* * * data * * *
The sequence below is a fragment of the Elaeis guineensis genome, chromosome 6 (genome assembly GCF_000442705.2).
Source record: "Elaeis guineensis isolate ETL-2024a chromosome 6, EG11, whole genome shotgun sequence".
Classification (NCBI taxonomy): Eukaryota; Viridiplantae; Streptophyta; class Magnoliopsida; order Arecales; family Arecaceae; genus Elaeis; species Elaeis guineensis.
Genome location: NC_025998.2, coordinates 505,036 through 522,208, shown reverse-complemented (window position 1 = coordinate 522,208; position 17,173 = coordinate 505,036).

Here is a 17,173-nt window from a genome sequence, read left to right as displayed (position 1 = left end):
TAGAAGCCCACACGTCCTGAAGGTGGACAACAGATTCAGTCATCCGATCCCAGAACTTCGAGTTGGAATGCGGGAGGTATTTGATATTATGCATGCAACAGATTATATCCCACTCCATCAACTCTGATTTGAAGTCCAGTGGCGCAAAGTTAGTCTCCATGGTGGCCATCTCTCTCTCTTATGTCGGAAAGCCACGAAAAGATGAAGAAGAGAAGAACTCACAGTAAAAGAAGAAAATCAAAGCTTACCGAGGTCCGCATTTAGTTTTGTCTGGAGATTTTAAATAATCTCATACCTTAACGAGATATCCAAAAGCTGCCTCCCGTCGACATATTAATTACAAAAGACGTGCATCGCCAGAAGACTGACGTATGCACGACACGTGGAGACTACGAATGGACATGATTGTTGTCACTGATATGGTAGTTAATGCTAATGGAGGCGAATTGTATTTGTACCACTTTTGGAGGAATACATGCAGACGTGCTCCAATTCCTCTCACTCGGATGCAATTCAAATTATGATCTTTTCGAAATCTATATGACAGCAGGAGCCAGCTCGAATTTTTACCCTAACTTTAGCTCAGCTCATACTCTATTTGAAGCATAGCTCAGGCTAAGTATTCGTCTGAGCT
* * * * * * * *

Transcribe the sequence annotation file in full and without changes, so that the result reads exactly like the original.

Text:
The sequence below is a fragment of the Elaeis guineensis genome, chromosome 6 (genome assembly GCF_000442705.2).
Source record: "Elaeis guineensis isolate ETL-2024a chromosome 6, EG11, whole genome shotgun sequence".
Classification (NCBI taxonomy): Eukaryota; Viridiplantae; Streptophyta; class Magnoliopsida; order Arecales; family Arecaceae; genus Elaeis; species Elaeis guineensis.
Genome location: NC_025998.2, coordinates 505,036 through 522,208, shown reverse-complemented (window position 1 = coordinate 522,208; position 17,173 = coordinate 505,036).

Here is a 17,173-nt window from a genome sequence, read left to right as displayed (position 1 = left end):
TAGAAGCCCACACGTCCTGAAGGTGGACAACAGATTCAGTCATCCGATCCCAGAACTTCGAGTTGGAATGCGGGAGGTATTTGATATTATGCATGCAACAGATTATATCCCACTCCATCAACTCTGATTTGAAGTCCAGTGGCGCAAAGTTAGTCTCCATGGTGGCCATCTCTCTCTCTTATGTCGGAAAGCCACGAAAAGATGAAGAAGAGAAGAACTCACAGTAAAAGAAGAAAATCAAAGCTTACCGAGGTCCGCATTTAGTTTTGTCTGGAGATTTTAAATAATCTCATACCTTAACGAGATATCCAAAAGCTGCCTCCCGTCGACATATTAATTACAAAAGACGTGCATCGCCAGAAGACTGACGTATGCACGACACGTGGAGACTACGAATGGACATGATTGTTGTCACTGATATGGTAGTTAATGCTAATGGAGGCGAATTGTATTTGTACCACTTTTGGAGGAATACATGCAGACGTGCTCCAATTCCTCTCACTCGGATGCAATTCAAATTATGATCTTTTCGAAATCTATATGACAGCAGGAGCCAGCTCGAATTTTTACCCTAACTTTAGCTCAGCTCATACTCTATTTGAAGCATAGCTCAGGCTAAGTATTCGTCTGAGCT